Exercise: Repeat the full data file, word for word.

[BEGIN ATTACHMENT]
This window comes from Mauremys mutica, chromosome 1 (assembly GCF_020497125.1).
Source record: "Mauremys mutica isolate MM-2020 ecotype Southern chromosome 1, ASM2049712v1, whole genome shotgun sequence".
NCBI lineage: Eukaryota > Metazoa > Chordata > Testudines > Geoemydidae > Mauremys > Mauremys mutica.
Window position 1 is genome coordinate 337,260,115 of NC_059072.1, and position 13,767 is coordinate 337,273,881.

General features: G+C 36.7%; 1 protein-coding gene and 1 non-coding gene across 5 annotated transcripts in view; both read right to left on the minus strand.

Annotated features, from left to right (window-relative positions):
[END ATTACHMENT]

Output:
This window comes from Mauremys mutica, chromosome 1 (assembly GCF_020497125.1).
Source record: "Mauremys mutica isolate MM-2020 ecotype Southern chromosome 1, ASM2049712v1, whole genome shotgun sequence".
NCBI lineage: Eukaryota > Metazoa > Chordata > Testudines > Geoemydidae > Mauremys > Mauremys mutica.
Window position 1 is genome coordinate 337,260,115 of NC_059072.1, and position 13,767 is coordinate 337,273,881.

General features: G+C 36.7%; 1 protein-coding gene and 1 non-coding gene across 5 annotated transcripts in view; both read right to left on the minus strand.

Annotated features, from left to right (window-relative positions):